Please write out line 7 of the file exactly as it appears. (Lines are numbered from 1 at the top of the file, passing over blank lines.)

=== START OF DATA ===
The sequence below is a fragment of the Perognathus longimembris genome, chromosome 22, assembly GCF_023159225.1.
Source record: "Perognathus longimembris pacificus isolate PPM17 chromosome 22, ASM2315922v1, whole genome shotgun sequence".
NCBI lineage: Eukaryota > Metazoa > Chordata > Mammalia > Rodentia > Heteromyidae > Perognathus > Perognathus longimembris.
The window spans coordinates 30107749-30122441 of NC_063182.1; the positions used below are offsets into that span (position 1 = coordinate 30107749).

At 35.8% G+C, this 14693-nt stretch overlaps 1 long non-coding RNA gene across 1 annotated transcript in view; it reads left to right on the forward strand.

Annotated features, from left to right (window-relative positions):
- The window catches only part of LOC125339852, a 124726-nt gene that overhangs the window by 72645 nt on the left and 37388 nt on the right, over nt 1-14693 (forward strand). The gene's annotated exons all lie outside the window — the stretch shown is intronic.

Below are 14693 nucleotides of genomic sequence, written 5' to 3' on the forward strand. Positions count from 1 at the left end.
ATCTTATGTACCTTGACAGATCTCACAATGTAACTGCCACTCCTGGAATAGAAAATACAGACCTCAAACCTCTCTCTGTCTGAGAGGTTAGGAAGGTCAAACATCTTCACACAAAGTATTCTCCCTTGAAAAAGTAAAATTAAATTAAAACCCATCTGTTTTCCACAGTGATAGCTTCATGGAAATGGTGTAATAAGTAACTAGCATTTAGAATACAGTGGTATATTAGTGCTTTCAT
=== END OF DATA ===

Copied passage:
- The window catches only part of LOC125339852, a 124726-nt gene that overhangs the window by 72645 nt on the left and 37388 nt on the right, over nt 1-14693 (forward strand). The gene's annotated exons all lie outside the window — the stretch shown is intronic.